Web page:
What does the idiom "get your own back" mean?
Although the meanings of the words in them do not make any sense when examined one by one, the word groups that are shaped according to the cultural roots of the language and that make sense as a whole are called idioms. get your own back meaning, in what situations is it used?
Meaning of "get your own back"
The phrase 'get your own back' is a commonly used idiom, which essentially means to take revenge on someone who has wronged you. It implies that, in order to get retribution, the individual should take matters into their own hands and not be reliant on anyone else to get justice.
The origin of the phrase 'get your own back' can be traced to the early 1800s, when the phrase 'get the better of' was very popular. The phrase 'get your own back' is thought to have evolved from the phrase 'get the better of' and can be considered a shortened version of it. This phrase is often used in a negative context, as it implies that an individual is taking punitive action against someone who has wronged them.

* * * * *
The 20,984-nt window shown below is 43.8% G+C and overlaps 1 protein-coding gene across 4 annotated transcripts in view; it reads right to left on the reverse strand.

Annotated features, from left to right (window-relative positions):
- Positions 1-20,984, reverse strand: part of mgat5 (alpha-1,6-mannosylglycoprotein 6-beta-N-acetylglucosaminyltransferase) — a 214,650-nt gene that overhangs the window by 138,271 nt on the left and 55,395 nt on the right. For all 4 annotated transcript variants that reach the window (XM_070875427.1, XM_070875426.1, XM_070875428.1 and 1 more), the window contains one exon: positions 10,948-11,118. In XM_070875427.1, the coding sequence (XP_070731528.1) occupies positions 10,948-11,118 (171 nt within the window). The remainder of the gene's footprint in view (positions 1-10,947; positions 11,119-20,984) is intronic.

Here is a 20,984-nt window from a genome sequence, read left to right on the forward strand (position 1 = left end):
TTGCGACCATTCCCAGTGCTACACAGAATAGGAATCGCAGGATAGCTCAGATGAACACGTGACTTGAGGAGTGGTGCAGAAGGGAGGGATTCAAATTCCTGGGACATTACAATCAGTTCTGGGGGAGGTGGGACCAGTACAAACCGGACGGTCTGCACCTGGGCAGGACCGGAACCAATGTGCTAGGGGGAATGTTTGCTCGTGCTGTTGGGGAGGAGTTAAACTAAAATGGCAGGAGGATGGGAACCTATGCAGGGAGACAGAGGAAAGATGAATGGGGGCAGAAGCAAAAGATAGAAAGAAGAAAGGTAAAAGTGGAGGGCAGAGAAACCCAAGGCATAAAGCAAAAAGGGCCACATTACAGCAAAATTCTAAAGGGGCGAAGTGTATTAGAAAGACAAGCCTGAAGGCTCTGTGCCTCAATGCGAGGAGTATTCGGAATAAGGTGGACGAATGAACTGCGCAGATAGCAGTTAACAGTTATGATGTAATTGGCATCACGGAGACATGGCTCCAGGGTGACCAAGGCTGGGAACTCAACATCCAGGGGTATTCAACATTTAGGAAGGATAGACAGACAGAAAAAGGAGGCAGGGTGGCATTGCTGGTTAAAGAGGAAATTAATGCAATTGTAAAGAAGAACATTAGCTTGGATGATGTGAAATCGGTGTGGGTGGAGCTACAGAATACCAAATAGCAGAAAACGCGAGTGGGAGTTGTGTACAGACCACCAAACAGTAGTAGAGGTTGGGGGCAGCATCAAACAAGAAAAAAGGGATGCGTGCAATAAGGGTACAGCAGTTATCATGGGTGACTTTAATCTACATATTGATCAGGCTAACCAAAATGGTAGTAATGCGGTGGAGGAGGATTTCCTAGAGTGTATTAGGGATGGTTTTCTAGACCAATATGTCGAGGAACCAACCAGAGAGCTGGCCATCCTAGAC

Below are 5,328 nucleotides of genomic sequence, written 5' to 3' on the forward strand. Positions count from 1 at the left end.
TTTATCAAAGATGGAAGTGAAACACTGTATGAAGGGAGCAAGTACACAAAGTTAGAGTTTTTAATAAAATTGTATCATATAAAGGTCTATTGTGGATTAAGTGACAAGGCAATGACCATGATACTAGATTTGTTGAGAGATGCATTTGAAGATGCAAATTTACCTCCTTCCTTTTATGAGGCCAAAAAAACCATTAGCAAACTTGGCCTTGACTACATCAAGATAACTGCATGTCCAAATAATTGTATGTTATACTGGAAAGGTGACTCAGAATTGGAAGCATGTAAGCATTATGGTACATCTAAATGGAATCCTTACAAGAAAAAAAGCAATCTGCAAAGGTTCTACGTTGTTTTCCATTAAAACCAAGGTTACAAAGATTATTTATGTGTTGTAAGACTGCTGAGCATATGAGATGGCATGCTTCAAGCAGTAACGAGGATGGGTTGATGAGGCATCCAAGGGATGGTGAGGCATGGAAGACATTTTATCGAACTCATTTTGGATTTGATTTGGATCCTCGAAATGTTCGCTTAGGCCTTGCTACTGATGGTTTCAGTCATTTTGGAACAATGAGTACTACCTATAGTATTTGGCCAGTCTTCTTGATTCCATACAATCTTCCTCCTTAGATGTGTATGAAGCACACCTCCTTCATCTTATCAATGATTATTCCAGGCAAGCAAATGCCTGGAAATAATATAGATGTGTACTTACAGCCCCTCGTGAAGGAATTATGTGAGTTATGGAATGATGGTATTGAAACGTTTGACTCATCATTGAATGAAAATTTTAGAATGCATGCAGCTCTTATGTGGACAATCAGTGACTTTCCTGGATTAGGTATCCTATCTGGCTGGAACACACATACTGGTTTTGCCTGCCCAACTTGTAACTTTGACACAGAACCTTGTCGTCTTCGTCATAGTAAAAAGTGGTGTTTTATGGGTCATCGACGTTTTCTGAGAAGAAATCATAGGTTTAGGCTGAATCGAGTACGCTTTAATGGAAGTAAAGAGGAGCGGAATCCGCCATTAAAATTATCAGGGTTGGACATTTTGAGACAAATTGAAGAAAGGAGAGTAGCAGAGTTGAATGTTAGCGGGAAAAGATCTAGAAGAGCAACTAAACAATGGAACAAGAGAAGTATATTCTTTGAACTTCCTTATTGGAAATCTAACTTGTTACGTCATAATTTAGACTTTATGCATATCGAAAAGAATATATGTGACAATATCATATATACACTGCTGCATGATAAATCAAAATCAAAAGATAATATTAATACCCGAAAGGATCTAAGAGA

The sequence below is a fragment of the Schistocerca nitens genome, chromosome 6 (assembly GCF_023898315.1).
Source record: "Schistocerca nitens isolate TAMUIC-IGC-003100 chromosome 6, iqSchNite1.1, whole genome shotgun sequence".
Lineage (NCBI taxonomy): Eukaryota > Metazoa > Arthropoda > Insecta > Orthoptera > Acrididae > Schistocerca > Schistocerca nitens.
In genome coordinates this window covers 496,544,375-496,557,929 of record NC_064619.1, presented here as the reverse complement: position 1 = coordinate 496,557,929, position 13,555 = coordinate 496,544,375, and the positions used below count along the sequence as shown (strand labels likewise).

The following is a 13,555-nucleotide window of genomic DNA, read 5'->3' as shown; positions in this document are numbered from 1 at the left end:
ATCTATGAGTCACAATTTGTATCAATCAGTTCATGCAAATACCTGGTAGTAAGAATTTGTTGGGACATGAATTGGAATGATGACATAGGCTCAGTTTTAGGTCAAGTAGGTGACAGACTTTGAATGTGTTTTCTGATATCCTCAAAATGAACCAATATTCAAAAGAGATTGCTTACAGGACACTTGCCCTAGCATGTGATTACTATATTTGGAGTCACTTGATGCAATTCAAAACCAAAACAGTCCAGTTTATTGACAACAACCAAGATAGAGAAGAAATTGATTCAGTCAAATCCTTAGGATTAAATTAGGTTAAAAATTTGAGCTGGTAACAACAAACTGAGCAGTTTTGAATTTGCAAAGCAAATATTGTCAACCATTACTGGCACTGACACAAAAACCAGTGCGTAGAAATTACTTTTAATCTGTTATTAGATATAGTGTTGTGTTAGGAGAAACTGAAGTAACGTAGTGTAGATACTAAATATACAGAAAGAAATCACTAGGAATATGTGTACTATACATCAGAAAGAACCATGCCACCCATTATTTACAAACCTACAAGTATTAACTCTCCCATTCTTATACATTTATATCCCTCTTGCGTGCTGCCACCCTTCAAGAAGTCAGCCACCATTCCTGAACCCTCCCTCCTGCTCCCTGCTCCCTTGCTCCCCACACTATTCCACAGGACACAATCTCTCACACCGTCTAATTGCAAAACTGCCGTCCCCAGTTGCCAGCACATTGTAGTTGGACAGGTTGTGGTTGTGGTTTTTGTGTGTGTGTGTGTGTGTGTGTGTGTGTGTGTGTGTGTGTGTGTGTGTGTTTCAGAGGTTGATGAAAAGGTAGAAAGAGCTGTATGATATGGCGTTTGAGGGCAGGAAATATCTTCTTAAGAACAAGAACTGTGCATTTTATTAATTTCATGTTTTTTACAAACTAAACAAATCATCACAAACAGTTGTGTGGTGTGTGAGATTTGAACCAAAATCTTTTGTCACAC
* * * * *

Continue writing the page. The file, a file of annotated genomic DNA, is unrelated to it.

The phrase 'get your own back' is most commonly used as a warning against taking revenge on another individual. It is generally used in situations where an individual has been wronged, but is advised not to take matters into their own hands and instead wait for justice to be served. Furthermore, the phrase is often used to express a feeling of satisfaction after achieving justice or retribution. In this context, it implies that the individual was able to achieve the desired outcome due to their own efforts and not because of any outside help.
- John was wronged by his employer, but he was advised not to "get his own back" and instead let the law take its course.
- "We got our own back in the end, after all the hard work we put in" said Sam.
The universal role of idioms
"Kill two birds with one stone" is an English idiom that means to accomplish two things with a single action. In French, the similar idiom is "Faire d'une pierre deux coups," which translates to "To kill two birds with one stone." This idiom highlights the efficiency of completing two tasks with one action.